The Matryoshka Murders | Book by Kay Williams and Eileen Wyman

Reading Group Guide - Topics to Consider

  1. Minutes after guerrilla filmmaker Kate Hennessy and her new Russian friend Sveta enter a cab on the outskirts of Leningrad, they realize that their lives are at stake. What happens? Who has arranged for the cab? Although she almost dies, Kate's training and ingenuity disrupt this attack. Explain. Consider further attacks on her life. In Leningrad: Her attack as she walks back to her hotel from Pushkin Square. In NYC: in Gilly's apartment, her assault on the street, her abduction in the underground garage.
  2. After the kidnapping and Kolya, the cab driver's attack, Kate searches her mind for what provoked such violence. Is it a simple robbery gone wrong? How does the environment prove as dangerous as her attacker?
  3. In Chapter 2, the reader learns more about Kate's abduction as Andre, Kolya, and Captain Iurkov enter the story. The reader realizes that political forces seem to be operating against Kate. Describe the hierarchy of power that is triggering this violence. Describe Captain Iurkov, Andre, Kolya. What are their motivations for attempting to kill Kate?
  4. The need to secure what Kate considers to be an incriminating videotape puts her in more danger, and Andre's role increases as he attempts unsuccessfully to steal the videotape on several occasions. Explain how he is able to enter her room. Is the 4th floor dejurnaya a tool of the KGB or an indication of the general lawlessness and widespread corruption?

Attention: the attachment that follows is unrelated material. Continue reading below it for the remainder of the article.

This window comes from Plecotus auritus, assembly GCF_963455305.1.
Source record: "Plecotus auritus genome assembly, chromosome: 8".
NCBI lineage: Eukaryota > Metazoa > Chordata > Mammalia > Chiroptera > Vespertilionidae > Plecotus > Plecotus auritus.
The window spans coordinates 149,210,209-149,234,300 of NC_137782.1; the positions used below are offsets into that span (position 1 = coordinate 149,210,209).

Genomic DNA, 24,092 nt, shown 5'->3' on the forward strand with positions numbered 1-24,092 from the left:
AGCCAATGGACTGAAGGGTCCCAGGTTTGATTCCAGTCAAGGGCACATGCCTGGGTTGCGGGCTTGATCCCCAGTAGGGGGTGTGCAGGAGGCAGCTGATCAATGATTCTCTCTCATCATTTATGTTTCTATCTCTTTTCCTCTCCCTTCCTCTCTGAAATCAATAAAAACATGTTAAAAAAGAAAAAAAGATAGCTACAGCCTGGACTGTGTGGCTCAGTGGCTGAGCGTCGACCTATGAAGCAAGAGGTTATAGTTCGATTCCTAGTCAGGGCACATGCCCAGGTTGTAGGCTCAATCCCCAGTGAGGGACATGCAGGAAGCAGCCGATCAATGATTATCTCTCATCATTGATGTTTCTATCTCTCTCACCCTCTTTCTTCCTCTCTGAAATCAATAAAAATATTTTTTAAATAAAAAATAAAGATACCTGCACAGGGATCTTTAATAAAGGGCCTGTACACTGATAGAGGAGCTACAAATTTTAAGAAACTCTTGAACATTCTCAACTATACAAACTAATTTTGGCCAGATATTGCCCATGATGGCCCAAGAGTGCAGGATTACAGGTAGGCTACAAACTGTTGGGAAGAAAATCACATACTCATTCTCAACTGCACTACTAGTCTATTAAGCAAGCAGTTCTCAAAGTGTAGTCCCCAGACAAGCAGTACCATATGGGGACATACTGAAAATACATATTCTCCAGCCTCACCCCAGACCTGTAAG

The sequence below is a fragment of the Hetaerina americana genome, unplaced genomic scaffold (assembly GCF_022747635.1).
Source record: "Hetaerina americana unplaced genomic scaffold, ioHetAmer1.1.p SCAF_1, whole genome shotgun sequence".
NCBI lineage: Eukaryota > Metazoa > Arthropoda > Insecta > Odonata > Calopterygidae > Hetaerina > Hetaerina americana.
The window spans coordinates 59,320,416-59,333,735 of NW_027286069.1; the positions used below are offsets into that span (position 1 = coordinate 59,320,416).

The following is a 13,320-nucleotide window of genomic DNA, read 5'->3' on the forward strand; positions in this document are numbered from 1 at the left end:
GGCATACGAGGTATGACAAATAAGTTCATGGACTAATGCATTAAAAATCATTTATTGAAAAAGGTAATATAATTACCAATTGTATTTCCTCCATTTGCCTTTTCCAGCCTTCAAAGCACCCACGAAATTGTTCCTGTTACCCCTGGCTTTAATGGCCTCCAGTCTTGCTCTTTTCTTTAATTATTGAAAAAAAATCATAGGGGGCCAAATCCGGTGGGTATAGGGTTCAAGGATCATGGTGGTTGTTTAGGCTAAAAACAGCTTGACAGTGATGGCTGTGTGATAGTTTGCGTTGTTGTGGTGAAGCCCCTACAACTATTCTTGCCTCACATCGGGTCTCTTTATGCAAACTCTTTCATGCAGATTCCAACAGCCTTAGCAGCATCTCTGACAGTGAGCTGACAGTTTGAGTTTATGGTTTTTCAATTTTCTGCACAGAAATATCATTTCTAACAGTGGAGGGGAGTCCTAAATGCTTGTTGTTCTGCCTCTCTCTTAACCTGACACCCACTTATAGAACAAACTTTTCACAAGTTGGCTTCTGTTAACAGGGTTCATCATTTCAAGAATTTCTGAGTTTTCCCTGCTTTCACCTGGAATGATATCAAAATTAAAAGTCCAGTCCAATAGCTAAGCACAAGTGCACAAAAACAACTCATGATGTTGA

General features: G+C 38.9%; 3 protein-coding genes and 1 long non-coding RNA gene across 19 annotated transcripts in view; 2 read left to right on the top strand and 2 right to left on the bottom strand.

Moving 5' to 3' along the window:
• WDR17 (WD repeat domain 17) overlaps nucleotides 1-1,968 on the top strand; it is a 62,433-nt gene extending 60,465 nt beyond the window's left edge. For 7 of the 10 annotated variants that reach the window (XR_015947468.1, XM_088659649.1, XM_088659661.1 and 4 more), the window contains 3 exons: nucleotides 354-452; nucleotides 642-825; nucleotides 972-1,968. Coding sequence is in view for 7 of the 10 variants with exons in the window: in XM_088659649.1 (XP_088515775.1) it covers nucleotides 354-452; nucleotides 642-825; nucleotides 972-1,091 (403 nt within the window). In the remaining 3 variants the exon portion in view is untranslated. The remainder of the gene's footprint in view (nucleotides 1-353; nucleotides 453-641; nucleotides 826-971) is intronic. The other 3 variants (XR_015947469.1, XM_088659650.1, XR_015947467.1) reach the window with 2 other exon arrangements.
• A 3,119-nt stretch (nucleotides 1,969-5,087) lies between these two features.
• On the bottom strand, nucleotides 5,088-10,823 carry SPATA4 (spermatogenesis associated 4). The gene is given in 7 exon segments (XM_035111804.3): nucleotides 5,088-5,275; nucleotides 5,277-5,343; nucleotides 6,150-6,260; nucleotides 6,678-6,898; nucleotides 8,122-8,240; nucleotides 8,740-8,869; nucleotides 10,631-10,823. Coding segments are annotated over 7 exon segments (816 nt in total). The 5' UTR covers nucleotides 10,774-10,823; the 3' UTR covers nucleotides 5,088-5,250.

5. When trapped in Kate's room, what suggests that Andre is becoming sympathetic to her, possibly feeling an attraction toward her despite his assignment to kill her? He does eventually succeed in stealing the tapes. Under what circumstances? How are the tapes dangerous to Masha and Nadya if they reach the authorities?
  6. In the opening scene of chapter one, Kate seems somewhat tentative and even vulnerable as the women's meeting is drawing to a close. What thoughts suggest this? What hints do you receive about the lives that Masha, Nadya, and Sveta are forced to lead in this first chapter? Their lack of power in their own homes and in society? As the story progresses, describe the mistreatment experienced by Masha, who is divorced from her husband, by Tanya, who is married to a bully, and by the women at the Soul Cafe who are leading "underground" lives, whose lives are considered a crime against society.
  7. How do the experiences of the "moonlight" persons compare with women living alternative lifestyles in the United States? Consider what Nadya says . . . what those at the Soul Cafe report. What are some of their experiences as Part I evolves? In Part II, how does Kate recognize that even in the United States, although not government sanctioned, that the "cure" is considered by some a "fix" for those who have chosen an alternative lifestyle?
  8. What hardships are experienced by the common people in Leningrad in 1991? Contrast the luxury of the film festival and the hotel with the home of Masha and her mother: The food, the décor, etc. Consider the degree of poverty, the tight money, untrustworthy police, the KGB, the corruption and how it influences the behavior of characters in the book: Tanya, Nadya, Masha, Kolya, Andre, Gregor. Paranoia and fear are inbred as Masha notes: "The KGB has made us a country of snoops and informants."
  9. Kate suspects that the film festival's daily bulletins, and the Laboratory of Experimental Modeling performances might be subject to political punishment. Why might authorities object? Tour guide Alexei seems unafraid to express economic and political truths as well as sharing highlights of Russian culture and history. What insights does the reader gain from Alexei?